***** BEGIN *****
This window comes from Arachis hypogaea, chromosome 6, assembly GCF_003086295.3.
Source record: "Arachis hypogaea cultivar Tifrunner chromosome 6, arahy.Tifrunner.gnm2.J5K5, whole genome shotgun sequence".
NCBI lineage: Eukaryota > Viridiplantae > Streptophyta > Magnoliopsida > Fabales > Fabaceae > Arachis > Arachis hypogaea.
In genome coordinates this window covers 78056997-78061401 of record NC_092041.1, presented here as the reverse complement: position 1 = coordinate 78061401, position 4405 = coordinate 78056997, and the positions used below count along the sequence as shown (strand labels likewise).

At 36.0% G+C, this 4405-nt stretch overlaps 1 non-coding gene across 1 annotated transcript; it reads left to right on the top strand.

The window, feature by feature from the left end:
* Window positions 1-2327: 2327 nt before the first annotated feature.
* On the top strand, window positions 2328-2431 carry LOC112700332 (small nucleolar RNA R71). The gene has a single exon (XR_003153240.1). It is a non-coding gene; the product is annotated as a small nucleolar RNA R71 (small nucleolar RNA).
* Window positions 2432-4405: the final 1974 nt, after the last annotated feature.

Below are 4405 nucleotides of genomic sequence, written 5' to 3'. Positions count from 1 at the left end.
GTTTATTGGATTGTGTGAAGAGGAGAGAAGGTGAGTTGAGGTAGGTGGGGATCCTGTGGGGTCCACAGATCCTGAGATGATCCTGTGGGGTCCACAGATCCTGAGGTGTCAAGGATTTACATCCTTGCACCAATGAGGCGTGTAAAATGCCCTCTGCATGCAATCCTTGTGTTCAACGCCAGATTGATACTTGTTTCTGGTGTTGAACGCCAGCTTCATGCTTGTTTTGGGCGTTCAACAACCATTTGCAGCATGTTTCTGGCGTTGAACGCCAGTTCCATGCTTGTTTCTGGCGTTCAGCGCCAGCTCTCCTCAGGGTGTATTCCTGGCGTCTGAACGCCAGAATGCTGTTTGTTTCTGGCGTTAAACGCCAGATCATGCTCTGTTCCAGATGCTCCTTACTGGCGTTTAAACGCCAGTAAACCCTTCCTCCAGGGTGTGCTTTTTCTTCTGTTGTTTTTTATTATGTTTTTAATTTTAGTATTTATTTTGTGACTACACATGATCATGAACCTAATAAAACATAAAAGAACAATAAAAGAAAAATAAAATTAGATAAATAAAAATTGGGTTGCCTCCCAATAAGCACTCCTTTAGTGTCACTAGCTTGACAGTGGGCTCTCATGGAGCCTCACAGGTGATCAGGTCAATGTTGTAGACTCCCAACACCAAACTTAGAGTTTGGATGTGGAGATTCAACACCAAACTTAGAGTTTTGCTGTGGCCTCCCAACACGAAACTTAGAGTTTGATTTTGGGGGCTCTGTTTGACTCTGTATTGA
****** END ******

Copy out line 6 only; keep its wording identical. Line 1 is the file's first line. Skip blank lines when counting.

The window, feature by feature from the left end: